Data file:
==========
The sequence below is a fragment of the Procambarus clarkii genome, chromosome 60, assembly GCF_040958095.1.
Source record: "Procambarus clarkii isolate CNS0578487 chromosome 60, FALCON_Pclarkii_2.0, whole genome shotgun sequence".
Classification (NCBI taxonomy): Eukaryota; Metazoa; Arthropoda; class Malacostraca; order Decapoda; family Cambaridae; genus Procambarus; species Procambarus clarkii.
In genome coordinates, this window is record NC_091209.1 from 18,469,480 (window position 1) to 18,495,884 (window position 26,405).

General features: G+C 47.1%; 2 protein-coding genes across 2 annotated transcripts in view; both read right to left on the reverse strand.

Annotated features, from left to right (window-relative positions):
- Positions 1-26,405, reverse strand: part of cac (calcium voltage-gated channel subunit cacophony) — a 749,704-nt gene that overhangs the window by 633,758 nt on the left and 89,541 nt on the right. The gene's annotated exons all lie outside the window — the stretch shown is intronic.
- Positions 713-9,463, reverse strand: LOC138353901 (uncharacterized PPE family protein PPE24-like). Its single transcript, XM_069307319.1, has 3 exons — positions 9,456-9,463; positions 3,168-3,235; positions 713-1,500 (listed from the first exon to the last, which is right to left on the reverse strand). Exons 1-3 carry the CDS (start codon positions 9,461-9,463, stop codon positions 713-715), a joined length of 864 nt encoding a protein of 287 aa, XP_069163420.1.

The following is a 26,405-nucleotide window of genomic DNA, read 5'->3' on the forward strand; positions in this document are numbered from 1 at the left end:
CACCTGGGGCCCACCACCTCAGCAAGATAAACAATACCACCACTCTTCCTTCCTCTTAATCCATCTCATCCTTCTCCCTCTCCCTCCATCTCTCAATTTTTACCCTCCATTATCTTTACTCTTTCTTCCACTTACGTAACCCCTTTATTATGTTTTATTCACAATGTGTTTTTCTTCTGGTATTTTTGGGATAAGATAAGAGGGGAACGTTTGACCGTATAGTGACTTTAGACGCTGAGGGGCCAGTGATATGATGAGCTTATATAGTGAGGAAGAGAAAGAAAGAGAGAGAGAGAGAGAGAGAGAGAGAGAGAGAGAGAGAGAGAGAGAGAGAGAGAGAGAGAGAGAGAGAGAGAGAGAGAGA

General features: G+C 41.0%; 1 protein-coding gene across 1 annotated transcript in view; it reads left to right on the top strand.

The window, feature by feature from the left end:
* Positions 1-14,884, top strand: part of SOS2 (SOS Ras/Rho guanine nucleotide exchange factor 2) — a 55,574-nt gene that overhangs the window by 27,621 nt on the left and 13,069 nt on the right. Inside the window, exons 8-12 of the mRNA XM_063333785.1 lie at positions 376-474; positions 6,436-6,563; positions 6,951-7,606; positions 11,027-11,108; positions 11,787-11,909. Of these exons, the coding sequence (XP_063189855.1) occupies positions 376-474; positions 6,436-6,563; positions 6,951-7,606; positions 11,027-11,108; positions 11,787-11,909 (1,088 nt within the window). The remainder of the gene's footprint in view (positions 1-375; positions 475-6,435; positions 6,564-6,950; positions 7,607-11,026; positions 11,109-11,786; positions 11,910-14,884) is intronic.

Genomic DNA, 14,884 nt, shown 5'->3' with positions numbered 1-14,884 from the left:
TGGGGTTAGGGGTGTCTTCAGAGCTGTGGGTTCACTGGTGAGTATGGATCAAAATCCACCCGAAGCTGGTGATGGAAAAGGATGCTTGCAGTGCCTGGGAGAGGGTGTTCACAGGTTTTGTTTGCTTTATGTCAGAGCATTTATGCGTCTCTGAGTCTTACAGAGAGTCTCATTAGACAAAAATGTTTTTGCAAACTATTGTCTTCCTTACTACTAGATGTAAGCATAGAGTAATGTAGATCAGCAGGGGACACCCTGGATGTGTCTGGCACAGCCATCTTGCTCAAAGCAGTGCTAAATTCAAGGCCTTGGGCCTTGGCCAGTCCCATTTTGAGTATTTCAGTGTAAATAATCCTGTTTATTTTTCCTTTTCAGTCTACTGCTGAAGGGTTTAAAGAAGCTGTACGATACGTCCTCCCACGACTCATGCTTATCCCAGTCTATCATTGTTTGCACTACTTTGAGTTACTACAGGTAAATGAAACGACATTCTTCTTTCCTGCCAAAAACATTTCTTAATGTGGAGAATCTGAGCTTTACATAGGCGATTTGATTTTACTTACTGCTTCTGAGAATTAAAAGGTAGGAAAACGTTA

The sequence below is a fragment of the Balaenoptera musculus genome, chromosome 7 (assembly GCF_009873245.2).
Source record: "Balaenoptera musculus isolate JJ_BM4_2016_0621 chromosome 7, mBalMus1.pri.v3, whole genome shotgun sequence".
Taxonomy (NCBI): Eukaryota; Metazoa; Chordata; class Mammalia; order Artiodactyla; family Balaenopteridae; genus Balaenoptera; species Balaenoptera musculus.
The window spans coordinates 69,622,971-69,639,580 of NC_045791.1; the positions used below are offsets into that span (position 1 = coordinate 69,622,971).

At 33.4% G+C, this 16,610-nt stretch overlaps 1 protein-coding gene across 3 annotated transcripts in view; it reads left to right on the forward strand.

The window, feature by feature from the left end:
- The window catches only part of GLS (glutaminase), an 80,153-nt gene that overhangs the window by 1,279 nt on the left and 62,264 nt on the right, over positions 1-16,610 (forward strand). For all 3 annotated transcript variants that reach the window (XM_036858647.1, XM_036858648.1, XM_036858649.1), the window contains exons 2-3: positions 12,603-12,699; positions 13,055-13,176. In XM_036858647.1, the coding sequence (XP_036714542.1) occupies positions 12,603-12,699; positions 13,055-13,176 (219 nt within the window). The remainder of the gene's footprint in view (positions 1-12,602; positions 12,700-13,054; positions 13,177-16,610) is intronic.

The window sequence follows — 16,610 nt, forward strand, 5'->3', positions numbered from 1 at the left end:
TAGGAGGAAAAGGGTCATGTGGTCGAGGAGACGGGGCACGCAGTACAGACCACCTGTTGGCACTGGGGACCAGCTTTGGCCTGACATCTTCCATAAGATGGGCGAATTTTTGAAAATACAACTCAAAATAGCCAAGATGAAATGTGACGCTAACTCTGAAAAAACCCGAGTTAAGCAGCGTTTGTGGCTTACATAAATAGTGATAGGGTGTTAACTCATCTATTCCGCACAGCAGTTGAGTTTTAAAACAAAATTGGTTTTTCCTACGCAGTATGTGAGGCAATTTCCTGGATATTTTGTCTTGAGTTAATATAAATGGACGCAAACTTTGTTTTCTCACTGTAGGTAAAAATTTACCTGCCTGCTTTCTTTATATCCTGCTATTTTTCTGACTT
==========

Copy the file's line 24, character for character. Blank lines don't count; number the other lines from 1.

TAGGAGGAAAAGGGTCATGTGGTCGAGGAGACGGGGCACGCAGTACAGACCACCTGTTGGCACTGGGGACCAGCTTTGGCCTGACATCTTCCATAAGATGGGCGAATTTTTGAAAATACAACTCAAAATAGCCAAGATGAAATGTGACGCTAACTCTGAAAAAACCCGAGTTAAGCAGCGTTTGTGGCTTACATAAATAGTGATAGGGTGTTAACTCATCTATTCCGCACAGCAGTTGAGTTTTAAAACAAAATTGGTTTTTCCTACGCAGTATGTGAGGCAATTTCCTGGATATTTTGTCTTGAGTTAATATAAATGGACGCAAACTTTGTTTTCTCACTGTAGGTAAAAATTTACCTGCCTGCTTTCTTTATATCCTGCTATTTTTCTGACTT